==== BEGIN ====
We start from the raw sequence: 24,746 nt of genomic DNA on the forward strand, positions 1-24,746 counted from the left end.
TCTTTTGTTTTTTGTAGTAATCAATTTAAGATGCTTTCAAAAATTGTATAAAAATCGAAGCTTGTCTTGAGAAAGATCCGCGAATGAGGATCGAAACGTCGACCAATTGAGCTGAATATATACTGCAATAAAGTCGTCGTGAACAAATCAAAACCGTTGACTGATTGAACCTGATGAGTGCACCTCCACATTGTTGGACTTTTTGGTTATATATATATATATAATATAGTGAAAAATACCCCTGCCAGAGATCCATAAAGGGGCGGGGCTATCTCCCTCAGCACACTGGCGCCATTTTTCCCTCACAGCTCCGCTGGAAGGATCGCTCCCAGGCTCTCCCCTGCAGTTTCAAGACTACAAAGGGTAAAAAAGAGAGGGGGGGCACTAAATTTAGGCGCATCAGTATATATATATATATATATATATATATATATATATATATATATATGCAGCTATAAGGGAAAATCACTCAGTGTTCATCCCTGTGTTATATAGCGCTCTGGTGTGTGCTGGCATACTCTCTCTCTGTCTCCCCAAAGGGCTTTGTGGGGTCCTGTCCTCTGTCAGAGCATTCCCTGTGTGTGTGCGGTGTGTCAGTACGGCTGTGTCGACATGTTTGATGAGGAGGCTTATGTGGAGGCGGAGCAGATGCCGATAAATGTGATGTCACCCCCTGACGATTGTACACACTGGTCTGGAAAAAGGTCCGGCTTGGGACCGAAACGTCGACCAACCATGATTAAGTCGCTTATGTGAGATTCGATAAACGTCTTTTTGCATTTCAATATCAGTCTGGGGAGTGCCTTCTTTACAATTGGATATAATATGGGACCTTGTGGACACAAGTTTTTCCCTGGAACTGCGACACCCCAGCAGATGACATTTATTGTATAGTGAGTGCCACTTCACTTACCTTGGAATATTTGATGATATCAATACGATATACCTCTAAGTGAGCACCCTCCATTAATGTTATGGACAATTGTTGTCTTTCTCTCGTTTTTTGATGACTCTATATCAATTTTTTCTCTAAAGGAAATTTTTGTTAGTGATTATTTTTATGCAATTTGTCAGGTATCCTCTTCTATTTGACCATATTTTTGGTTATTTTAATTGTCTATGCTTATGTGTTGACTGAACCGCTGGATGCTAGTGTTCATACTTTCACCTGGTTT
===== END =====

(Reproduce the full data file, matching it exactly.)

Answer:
We start from the raw sequence: 24,746 nt of genomic DNA on the forward strand, positions 1-24,746 counted from the left end.
TCTTTTGTTTTTTGTAGTAATCAATTTAAGATGCTTTCAAAAATTGTATAAAAATCGAAGCTTGTCTTGAGAAAGATCCGCGAATGAGGATCGAAACGTCGACCAATTGAGCTGAATATATACTGCAATAAAGTCGTCGTGAACAAATCAAAACCGTTGACTGATTGAACCTGATGAGTGCACCTCCACATTGTTGGACTTTTTGGTTATATATATATATATAATATAGTGAAAAATACCCCTGCCAGAGATCCATAAAGGGGCGGGGCTATCTCCCTCAGCACACTGGCGCCATTTTTCCCTCACAGCTCCGCTGGAAGGATCGCTCCCAGGCTCTCCCCTGCAGTTTCAAGACTACAAAGGGTAAAAAAGAGAGGGGGGGCACTAAATTTAGGCGCATCAGTATATATATATATATATATATATATATATATATATATATATATATGCAGCTATAAGGGAAAATCACTCAGTGTTCATCCCTGTGTTATATAGCGCTCTGGTGTGTGCTGGCATACTCTCTCTCTGTCTCCCCAAAGGGCTTTGTGGGGTCCTGTCCTCTGTCAGAGCATTCCCTGTGTGTGTGCGGTGTGTCAGTACGGCTGTGTCGACATGTTTGATGAGGAGGCTTATGTGGAGGCGGAGCAGATGCCGATAAATGTGATGTCACCCCCTGACGATTGTACACACTGGTCTGGAAAAAGGTCCGGCTTGGGACCGAAACGTCGACCAACCATGATTAAGTCGCTTATGTGAGATTCGATAAACGTCTTTTTGCATTTCAATATCAGTCTGGGGAGTGCCTTCTTTACAATTGGATATAATATGGGACCTTGTGGACACAAGTTTTTCCCTGGAACTGCGACACCCCAGCAGATGACATTTATTGTATAGTGAGTGCCACTTCACTTACCTTGGAATATTTGATGATATCAATACGATATACCTCTAAGTGAGCACCCTCCATTAATGTTATGGACAATTGTTGTCTTTCTCTCGTTTTTTGATGACTCTATATCAATTTTTTCTCTAAAGGAAATTTTTGTTAGTGATTATTTTTATGCAATTTGTCAGGTATCCTCTTCTATTTGACCATATTTTTGGTTATTTTAATTGTCTATGCTTATGTGTTGACTGAACCGCTGGATGCTAGTGTTCATACTTTCACCTGGTTT